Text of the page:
Brittle, effeminate and perennially untalented, Nigel Tuffnell-Greene has little in common with his high-achieving and ultra-masculine elder brother, Geoffrey, whom he worships and detests – hating him with a passion almost indistinguishable from love.
In Conventional Weapons the reader is introduced to a stratum of English middle-class society before and after World War II as the divergent paths of the two brothers unfold. Geoffrey joins the army, marries and sets up in business, but eventually ends up an exile in Malta; Nigel drifts into a seedy London life of drinking, parties and half-hearted gay liaisons, and finds some fame as an artist and novelist.
With an astonishing appreciation of their deeper character traits, which remain unspoken and barely revealed, Brooke explores the shared fragility beneath the surface of these seemingly polarised lives. Beautiful, subtle and immensely powerful, his impeccable prose is never better than in this late novel.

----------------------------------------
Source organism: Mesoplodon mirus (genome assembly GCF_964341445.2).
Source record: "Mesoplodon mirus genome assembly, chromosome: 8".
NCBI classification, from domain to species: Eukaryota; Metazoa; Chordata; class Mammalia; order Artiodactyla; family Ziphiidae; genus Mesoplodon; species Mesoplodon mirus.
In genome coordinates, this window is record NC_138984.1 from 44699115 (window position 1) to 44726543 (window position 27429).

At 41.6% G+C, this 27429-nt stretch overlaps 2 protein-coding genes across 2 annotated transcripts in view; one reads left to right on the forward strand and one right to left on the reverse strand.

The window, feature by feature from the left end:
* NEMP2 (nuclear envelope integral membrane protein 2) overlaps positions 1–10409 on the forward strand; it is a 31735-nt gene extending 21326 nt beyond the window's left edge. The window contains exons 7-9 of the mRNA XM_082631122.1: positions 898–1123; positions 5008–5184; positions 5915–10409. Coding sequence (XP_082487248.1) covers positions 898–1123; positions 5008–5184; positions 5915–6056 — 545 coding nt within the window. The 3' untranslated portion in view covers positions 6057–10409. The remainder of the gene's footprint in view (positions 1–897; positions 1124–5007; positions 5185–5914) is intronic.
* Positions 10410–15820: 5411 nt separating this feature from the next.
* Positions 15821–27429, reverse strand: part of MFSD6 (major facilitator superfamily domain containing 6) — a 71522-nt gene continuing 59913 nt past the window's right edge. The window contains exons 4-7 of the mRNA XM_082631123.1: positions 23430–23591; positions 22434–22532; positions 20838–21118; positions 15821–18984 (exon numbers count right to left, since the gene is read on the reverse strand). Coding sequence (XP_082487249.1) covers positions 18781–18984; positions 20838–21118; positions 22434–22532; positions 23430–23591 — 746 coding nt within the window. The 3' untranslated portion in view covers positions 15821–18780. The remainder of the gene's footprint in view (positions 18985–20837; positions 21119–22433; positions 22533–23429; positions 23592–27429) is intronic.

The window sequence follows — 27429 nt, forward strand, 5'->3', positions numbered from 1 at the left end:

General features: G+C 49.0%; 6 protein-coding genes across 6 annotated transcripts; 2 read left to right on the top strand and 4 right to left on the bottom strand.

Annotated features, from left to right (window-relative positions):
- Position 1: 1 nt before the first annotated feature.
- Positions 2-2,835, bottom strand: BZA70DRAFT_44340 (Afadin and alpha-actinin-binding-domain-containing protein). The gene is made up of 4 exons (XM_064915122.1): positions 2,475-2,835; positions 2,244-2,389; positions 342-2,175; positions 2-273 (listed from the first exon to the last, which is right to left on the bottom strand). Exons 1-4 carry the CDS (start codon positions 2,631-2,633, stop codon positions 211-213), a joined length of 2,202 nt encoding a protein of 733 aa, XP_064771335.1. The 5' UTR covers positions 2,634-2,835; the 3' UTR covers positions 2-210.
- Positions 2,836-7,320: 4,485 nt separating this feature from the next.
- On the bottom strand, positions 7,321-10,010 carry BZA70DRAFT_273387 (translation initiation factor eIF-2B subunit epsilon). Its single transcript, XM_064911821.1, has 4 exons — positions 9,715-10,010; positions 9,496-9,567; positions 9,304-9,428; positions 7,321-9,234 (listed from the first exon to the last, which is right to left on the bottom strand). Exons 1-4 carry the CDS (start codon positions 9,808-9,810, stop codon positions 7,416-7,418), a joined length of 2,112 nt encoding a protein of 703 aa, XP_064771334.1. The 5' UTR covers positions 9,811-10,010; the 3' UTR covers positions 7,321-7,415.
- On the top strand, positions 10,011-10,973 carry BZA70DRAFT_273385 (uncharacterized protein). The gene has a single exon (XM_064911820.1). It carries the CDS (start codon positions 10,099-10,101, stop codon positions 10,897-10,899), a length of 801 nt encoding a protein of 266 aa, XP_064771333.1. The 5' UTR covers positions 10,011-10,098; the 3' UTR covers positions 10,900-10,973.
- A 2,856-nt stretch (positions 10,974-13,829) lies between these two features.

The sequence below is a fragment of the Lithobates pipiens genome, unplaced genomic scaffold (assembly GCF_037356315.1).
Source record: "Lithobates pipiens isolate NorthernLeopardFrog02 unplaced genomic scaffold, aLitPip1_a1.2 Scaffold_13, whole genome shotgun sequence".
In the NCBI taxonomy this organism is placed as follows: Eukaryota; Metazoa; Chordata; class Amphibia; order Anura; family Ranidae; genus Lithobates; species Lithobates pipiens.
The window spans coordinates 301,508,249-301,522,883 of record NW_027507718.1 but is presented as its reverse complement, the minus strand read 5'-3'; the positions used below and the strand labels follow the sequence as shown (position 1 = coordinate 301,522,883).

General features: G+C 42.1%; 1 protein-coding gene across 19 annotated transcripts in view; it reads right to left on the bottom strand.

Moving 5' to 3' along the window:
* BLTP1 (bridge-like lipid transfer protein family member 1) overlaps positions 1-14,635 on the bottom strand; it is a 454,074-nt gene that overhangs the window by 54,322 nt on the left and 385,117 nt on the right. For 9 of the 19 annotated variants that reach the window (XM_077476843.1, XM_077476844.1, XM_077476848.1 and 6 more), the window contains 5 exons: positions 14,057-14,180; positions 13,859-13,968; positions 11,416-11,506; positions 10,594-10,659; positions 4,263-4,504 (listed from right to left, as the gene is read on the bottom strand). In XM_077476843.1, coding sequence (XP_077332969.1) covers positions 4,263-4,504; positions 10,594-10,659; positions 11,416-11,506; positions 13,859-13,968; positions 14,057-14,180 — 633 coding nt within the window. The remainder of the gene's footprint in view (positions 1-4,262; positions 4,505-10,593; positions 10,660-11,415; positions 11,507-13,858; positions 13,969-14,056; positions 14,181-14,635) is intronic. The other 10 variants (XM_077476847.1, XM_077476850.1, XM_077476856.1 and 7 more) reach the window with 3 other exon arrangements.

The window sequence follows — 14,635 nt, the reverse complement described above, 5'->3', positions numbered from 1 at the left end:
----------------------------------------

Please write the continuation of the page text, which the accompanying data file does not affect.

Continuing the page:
‘One of the most interesting and talented of contemporary writers’ – Anthony Powell
‘He is subtle as the devil’ – John Betjeman
‘Mr Brooke has ploughed his English corner of The Waste Land between the two world wars with a dexterity that compels our harrowed admiration’ – Harold Acton
He is subtle as the devil
A civilised and witty writer who seems to me, in his analytical approach to society, to have much in common with Anthony Powell
Eric Keown, Punch
Art exploited as a mere pretext: that is the underlying theme of Conventional Weapons. I can think of no other novelist who has dealt with the subject so ruthlessly, with such skill and controlled imagination . . . Mr Brooke has ploughed his English corner of The Waste Land between the two world wars with a dexterity that compels our harrowed admiration
Harold Acton, The London Magazine